The physique of the Alaskan Malamutes is muscular, the limbs are well developed, the shoulders are powerful, the chest is deep, which allows them to effortlessly drag teams over long distances. The head is also rather large, with a large muzzle, slightly tapering towards the tip of the nose. The tail of the dog is fluffy, raised above the back, does not touch it. Almond-shaped slanting eyes are strictly brown, with black rims. Triangular ears are located on the edges of the skull, not too high. In an alert state, they “look” to the sides. The nose is always black (except for red dogs, brown is allowed).
Photo of Alaskan Malamute
It seems that such a large and fluffy Alaskan Malamute requires complex care. However, this is not so, because these are clean dogs. They have a fairly long coat with a developed undercoat, but it does not require special grooming. Malamutes molt twice a year, and at this time, it is really necessary to comb the dog every day. The rest of the time you can limit yourself to once a week. It is worth noting that in warm climates, the coat of the Alaskan Malamute falls out faster and more often than in cold ones.
Despite their size, the Alaskan Malamute does not eat as much as it might seem at first glance. In any case, smaller than dogs of the same size in other breeds. However, the Malamute is a big food lover, this breed is famous for its appetite and the ability to grab a bite or two. Therefore, it is very important to monitor his diet and prevent overeating: it is quite difficult to deal with pet obesity.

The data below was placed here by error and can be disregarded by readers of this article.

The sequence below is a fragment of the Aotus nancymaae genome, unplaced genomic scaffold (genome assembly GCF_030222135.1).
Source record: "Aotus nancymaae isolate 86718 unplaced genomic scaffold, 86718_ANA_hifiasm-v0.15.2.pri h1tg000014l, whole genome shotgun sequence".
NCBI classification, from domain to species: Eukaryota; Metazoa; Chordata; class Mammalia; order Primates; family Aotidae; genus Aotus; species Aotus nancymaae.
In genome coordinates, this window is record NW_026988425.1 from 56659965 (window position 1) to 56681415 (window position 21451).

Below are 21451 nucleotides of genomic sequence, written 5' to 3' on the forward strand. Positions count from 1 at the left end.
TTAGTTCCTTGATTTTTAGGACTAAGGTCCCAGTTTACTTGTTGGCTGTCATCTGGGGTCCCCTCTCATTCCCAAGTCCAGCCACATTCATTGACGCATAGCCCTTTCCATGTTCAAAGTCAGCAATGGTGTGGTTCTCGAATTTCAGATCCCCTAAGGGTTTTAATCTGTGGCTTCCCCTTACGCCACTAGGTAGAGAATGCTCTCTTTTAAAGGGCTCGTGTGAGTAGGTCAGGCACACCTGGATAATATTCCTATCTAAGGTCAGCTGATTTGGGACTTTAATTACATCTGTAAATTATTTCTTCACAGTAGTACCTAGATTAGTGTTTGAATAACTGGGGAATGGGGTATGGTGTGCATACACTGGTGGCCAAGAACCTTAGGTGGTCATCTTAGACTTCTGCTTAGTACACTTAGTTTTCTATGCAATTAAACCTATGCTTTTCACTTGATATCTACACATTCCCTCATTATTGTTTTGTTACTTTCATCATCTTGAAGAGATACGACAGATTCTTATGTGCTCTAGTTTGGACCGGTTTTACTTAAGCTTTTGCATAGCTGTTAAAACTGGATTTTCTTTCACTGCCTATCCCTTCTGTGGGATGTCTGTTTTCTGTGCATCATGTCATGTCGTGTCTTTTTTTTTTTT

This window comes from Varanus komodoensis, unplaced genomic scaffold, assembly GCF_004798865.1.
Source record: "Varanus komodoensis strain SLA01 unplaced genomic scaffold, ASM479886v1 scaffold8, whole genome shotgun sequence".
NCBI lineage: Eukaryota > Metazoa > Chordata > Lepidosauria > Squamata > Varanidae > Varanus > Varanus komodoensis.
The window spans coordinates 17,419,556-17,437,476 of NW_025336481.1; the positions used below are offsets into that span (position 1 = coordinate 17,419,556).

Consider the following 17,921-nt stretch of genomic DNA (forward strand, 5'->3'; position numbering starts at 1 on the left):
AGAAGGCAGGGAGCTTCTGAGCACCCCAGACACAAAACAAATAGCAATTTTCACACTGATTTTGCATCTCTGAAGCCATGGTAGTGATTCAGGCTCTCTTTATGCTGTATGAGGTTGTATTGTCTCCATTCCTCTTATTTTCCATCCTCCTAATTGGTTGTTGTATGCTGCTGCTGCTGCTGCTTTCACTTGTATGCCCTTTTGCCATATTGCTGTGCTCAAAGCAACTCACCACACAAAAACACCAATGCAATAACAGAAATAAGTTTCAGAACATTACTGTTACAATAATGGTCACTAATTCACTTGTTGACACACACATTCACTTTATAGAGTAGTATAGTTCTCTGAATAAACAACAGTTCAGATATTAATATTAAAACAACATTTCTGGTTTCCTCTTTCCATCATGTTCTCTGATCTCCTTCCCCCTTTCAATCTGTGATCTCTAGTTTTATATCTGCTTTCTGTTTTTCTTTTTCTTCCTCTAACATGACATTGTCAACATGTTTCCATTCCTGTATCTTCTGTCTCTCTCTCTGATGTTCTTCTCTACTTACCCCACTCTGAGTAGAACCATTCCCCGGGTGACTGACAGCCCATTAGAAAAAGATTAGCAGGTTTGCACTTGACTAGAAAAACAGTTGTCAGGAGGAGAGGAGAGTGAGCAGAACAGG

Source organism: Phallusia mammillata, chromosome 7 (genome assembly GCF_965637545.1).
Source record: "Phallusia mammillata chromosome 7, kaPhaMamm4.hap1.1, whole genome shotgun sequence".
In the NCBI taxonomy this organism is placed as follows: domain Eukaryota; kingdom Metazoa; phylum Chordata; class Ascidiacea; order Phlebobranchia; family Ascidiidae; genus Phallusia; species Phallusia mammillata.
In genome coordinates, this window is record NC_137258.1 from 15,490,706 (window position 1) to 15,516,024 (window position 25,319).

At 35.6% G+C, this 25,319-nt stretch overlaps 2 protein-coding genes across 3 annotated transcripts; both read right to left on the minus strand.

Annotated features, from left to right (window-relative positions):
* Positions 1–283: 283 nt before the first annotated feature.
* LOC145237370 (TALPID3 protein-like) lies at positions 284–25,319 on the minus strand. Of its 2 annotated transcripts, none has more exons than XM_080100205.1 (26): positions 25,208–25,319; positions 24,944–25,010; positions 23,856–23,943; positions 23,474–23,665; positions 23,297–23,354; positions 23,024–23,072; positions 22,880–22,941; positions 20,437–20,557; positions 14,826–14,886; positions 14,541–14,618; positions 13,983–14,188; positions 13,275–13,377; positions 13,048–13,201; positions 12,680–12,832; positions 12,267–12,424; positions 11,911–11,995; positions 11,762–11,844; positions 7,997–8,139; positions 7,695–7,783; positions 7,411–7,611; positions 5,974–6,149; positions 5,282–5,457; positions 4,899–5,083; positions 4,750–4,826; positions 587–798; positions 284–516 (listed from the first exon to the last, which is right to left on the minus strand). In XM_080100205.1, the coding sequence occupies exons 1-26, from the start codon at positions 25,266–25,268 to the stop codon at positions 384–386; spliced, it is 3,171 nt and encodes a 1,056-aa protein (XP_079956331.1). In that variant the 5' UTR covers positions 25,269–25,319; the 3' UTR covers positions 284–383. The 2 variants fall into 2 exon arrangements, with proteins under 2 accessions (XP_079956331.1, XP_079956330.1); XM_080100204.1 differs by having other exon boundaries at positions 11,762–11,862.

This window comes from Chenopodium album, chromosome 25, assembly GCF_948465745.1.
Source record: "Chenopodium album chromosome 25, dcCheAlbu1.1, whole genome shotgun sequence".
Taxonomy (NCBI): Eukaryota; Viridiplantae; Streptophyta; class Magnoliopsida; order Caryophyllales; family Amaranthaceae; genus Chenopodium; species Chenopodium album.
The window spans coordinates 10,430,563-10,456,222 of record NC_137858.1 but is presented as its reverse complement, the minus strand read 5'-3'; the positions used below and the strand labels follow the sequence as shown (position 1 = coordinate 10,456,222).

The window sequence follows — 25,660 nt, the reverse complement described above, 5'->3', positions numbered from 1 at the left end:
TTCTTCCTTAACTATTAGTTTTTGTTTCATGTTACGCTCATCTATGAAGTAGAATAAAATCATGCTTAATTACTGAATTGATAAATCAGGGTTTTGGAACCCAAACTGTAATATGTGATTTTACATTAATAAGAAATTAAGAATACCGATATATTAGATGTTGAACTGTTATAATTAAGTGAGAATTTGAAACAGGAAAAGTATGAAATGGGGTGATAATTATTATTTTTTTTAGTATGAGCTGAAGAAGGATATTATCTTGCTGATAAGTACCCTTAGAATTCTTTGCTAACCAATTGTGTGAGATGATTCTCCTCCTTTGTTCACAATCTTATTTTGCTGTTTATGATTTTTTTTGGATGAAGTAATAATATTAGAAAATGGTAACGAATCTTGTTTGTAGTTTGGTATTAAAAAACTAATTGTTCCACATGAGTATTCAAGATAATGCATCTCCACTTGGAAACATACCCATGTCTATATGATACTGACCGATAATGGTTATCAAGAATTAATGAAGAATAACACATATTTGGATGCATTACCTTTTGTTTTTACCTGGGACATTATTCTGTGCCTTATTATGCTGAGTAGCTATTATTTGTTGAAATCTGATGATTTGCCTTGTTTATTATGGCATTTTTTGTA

The Alaskan Malamute is a country dweller, and this dog will be happy to live in a separate enclosure, as long as there is enough space for games. Malamute wool allows them to easily endure severe frosts, and the constant opportunity for active pastime will make the dog truly happy. In summer, in extreme heat, the dog must be provided with constant access to water, you should not walk with it under the scorching sun.
It is also noteworthy that Malamutes are excellent shrews. It is believed that this is due to the search for small rodents that these dogs ate many years ago. To avoid dug up the yard, the dog must be taught to dig in the designated area.
Despite the fact that the Alaskan Malamute is one of the healthiest breeds, some congenital and acquired diseases do not bypass these dogs. Most often it is hip dysplasia, which is inherited and can flow into arthritis. Dogs can suffer from polyneuropathy (loss of coordination), narcolepsy (drowsiness, lethargy), hemophilia, and diabetes.
Due to an improper diet, a dog can develop osteochondrosis (if there is too much protein in the diet), bloating and thyroid disease. It is worth paying attention to the health of the dog’s organs of vision: it can suffer from cataracts, glaucoma, retinal atrophy or corneal dystrophy.
Alaskan Malamute prices
The cost of a purebred Alaskan Malamute without documents and exhibition prospects ranges from 500$. More elite representatives of the breed will cost from 800$. Such dogs should be considered as potential holders of prestigious titles.